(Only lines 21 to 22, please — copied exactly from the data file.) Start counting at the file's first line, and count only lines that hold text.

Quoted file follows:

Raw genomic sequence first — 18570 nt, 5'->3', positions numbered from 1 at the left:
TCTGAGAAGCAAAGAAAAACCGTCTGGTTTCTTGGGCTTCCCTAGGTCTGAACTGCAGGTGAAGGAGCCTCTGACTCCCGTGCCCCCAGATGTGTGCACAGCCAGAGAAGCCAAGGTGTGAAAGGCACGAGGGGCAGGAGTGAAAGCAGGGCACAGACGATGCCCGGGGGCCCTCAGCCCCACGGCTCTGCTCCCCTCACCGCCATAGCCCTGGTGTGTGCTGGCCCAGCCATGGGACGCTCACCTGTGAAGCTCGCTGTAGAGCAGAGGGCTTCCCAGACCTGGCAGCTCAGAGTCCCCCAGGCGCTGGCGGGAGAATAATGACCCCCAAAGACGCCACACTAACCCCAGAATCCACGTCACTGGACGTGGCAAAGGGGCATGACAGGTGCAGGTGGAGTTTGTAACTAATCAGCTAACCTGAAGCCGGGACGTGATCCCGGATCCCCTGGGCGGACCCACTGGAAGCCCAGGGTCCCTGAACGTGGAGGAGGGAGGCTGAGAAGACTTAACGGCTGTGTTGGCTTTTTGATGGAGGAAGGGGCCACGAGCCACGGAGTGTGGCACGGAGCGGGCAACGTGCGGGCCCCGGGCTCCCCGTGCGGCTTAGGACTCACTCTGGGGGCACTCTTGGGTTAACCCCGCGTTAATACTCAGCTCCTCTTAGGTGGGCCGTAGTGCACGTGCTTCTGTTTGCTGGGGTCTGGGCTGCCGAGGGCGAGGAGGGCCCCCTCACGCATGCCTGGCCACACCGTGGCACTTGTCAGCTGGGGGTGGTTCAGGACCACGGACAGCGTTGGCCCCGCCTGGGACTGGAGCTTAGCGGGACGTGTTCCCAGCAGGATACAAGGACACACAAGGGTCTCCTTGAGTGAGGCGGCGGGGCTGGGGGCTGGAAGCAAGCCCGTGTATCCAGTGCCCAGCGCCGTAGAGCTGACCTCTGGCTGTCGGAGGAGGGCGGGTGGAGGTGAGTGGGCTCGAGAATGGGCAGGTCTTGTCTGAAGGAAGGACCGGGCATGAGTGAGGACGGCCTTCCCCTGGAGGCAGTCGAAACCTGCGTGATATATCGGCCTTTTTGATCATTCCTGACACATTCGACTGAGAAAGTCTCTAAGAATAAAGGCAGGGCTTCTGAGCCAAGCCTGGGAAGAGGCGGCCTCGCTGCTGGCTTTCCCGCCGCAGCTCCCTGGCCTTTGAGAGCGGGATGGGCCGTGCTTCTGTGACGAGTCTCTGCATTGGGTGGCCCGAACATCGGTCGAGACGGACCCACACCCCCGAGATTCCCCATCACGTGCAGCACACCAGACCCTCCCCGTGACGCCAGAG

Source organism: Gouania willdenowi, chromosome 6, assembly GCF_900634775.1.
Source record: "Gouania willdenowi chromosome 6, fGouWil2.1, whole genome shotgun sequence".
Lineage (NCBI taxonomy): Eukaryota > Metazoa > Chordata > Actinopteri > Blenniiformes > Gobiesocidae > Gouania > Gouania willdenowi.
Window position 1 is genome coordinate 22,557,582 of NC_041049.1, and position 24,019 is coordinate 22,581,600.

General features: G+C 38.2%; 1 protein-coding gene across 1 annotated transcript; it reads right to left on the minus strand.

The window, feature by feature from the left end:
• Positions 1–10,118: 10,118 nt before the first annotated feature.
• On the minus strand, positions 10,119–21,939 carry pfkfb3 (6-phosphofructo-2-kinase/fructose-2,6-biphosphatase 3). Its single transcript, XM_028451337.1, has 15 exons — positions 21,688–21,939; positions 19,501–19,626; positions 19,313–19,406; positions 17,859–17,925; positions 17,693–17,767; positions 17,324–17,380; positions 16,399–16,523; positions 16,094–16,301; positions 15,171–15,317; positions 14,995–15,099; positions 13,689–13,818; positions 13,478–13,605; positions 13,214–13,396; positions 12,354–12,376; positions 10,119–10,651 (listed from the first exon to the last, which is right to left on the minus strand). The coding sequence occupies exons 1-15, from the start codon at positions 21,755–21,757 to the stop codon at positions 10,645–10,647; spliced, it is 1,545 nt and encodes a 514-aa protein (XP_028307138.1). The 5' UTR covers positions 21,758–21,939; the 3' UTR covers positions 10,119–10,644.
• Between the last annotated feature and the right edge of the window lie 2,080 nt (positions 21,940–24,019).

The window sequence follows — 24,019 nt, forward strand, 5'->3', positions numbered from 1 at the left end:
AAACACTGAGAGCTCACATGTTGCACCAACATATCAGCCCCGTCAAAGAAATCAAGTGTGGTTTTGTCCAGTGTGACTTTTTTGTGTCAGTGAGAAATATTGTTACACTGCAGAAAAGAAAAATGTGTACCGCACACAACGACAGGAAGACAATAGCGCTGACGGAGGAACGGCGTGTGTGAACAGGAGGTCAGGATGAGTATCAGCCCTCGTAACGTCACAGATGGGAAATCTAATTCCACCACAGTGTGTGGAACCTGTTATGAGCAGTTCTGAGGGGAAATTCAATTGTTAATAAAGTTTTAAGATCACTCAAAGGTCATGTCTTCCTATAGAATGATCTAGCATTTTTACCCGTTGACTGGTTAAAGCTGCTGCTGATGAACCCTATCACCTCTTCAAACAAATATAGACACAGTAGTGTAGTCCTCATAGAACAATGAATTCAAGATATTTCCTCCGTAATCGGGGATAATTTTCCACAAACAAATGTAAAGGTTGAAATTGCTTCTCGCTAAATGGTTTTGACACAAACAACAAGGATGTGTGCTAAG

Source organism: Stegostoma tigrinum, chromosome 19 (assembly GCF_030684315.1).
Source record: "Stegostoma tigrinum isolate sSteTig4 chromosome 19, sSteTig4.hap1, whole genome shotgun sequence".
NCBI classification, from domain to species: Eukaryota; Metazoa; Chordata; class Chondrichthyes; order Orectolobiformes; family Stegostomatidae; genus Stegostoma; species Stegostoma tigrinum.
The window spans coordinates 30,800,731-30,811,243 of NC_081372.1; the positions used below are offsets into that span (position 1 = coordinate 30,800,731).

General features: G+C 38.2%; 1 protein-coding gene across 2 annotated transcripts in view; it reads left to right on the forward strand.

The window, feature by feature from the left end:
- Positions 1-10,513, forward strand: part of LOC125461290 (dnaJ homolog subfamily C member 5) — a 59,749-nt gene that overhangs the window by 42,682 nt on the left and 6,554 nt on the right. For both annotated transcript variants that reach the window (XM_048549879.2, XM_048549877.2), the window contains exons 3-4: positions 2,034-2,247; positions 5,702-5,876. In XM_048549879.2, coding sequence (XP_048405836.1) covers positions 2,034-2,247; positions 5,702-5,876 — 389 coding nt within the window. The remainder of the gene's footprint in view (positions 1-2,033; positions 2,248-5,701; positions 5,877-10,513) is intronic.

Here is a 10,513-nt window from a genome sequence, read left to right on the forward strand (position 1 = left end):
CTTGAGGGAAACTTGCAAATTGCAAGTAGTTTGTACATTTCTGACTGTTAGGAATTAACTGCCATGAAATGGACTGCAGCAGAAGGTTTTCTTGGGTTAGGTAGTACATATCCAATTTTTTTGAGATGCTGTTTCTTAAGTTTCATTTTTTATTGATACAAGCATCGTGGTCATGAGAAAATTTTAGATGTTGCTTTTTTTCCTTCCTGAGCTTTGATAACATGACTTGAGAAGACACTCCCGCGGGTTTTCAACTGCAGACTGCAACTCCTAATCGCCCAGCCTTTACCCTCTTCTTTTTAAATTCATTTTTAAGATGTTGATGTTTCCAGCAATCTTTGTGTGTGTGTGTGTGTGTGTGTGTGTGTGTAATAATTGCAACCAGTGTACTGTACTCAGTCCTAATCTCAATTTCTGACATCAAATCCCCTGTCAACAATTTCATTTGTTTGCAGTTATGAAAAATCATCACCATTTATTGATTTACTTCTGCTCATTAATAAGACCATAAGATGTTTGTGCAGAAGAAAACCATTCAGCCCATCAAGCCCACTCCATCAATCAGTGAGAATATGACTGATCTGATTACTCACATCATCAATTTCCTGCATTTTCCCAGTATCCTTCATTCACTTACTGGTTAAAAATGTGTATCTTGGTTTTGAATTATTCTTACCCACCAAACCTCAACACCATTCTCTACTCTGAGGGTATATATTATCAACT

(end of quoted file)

Here is a 10,513-nt window from a genome sequence, read left to right on the forward strand (position 1 = left end):
CTTGAGGGAAACTTGCAAATTGCAAGTAGTTTGTACATTTCTGACTGTTAGGAATTAACTGCCATGAAATGGACTGCAGCAGAAGGTTTTCTTGGGTTAGGTAGTACATATCCAATTTTTTTGAGATGCTGTTTCTTAAGTTTCATTTTTTATTGATACAAGCATCGTGGTCATGAGAAAATTTTAGATGTTGCTTTTTTTCCTTCCTGAGCTTTGATAACATGACTTGAGAAGACACTCCCGCGGGTTTTCAACTGCAGACTGCAACTCCTAATCGCCCAGCCTTTACCCTCTTCTTTTTAAATTCATTTTTAAGATGTTGATGTTTCCAGCAATCTTTGTGTGTGTGTGTGTGTGTGTGTGTGTGTGTAATAATTGCAACCAGTGTACTGTACTCAGTCCTAATCTCAATTTCTGACATCAAATCCCCTGTCAACAATTTCATTTGTTTGCAGTTATGAAAAATCATCACCATTTATTGATTTACTTCTGCTCATTAATAAGACCATAAGATGTTTGTGCAGAAGAAAACCATTCAGCCCATCAAGCCCACTCCATCAATCAGTGAGAATATGACTGATCTGATTACTCACATCATCAATTTCCTGCATTTTCCCAGTATCCTTCATTCACTTACTGGTTAAAAATGTGTATCTTGGTTTTGAATTATTCTTACCCACCAAACCTCAACACCATTCTCTACTCTGAGGGTATATATTATCAACT